Money Trail

Digital collage, copyright, Sara Deutsch. YENOM*---An Economic Parable by Sara Deutsch, '96 Once upon a time play and work were the same. People did what they loved to do and gave freely to their neighbors of their talents and energy. Everyone prospered. A woman who loved to make bread, baked many loaves at the same time and gave one to each of her neighbors. A man who was good at fixing things went from house to house repairing things for everyone in the village. Another who loved to sew, created bright colored garments for everyone. The village was like a big family with each member doing what they choose and getting what they needed in exchange. But then it happened that someone dug up bright glowing stones that were so beautiful that everybody wanted some. They called it yenom. So the villagers began baking bread, fixing things, sewing--in exchange for yenom. And then they would trade yenom for what they wanted. Instead of continuing to live simply in the present like the plants, birds.and animals who relied on the natural flow of energy and give-and-take in nature, the villagers began to store and hoard a supply of yenom. Now life became more complicated and it was necessary to store the yenom and print paper that stood for it and account for yenom that was borrowed and lent. And now people began to do things for yenom they did not freely choose to do. Work separated from play. Doing boring, unpleasant and meaningless things earned more yenom than doing fun, imaginative, creative and playful things. So people began to choose between work and play. Those who choose to follow their hearts and create and play had fun but very little yenom. Those who worked earned great stores of yenom and had beautiful dwellings and possessions but lost touch with joy and purpose and had little time to appreciate what they earned. People built great buildings and institutions based on the exchange of yenom. Some starved because they did not have yenom while others had too much. Bad times came and no more yenom could be found anywhere. All digging stopped. Some say the rich hoarded it and since there was no more they would not share it. Because there was no more yenom there were no more jobs because what could reward work if there was no yenom? Everything stopped. People were hungry, bored, unfulfilled and miserable, all because there was no more yenom. But then a surprising thing happened. A woman who liked to bake had enough flour to bake a dozen loaves of bread. She kept one loaf and gave 11 loaves to her neighbors. Each neighbor was delighted and gave her something in return. She got back tomatoes, blueberry preserves, gardening help, firewood, a hand-me-down sweater, babysitting, a massage and other useful gifts. The idea spread wildly. Instead of being poor and bored, each person began to do what they loved for someone who needed it. Each who received offered something they loved to make or do in return. More and more energy was mobilized because people who were getting the attention and nurturing they needed had more energy to give! They began to realize they did not need yenom to live! Yenom was just a substitute for energy. And energy 'is something that we all have to exchange! *Spell it backwards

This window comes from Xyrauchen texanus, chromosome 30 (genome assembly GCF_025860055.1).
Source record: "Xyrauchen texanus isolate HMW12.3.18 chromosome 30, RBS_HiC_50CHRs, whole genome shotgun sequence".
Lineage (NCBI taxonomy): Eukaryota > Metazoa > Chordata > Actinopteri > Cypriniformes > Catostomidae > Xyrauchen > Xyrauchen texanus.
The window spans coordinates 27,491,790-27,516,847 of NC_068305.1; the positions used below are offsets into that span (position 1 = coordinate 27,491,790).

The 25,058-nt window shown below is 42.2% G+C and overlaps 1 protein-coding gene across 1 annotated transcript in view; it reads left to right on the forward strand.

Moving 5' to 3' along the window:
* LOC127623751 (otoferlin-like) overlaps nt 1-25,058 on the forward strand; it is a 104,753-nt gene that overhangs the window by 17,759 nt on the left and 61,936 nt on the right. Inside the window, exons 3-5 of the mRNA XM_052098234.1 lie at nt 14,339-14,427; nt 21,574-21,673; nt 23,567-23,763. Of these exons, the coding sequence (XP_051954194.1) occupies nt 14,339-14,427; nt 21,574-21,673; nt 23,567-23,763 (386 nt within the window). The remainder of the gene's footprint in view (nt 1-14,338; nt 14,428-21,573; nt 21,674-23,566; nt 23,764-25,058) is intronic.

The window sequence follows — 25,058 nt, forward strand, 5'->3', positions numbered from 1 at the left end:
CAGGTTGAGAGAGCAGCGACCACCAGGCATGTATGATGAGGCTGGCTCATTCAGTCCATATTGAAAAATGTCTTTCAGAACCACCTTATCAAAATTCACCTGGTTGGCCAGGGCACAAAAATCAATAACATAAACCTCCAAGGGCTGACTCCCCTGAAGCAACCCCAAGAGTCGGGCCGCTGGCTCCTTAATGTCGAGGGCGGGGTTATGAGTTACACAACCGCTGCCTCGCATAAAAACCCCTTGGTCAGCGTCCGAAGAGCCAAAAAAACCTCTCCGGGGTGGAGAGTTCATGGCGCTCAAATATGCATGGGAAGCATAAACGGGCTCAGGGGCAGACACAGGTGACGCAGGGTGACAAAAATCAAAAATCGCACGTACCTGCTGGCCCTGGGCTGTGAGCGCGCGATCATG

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Deborah Martin 30 Nov 2005

Brilliant Story and yennom spelt backwards is a simple and great idea! Excellent Artwork............Indeed.....following ones' Heart is a challenging path in this life!!! I love your happy ending...... Life is really a challenge for people to find a ballance in living creatively and managing our practical lives........

Artist Reply: Thanks for discovering and appreciating the Yenom story...

nichole carlino 22 Jan 2004

i love your ideas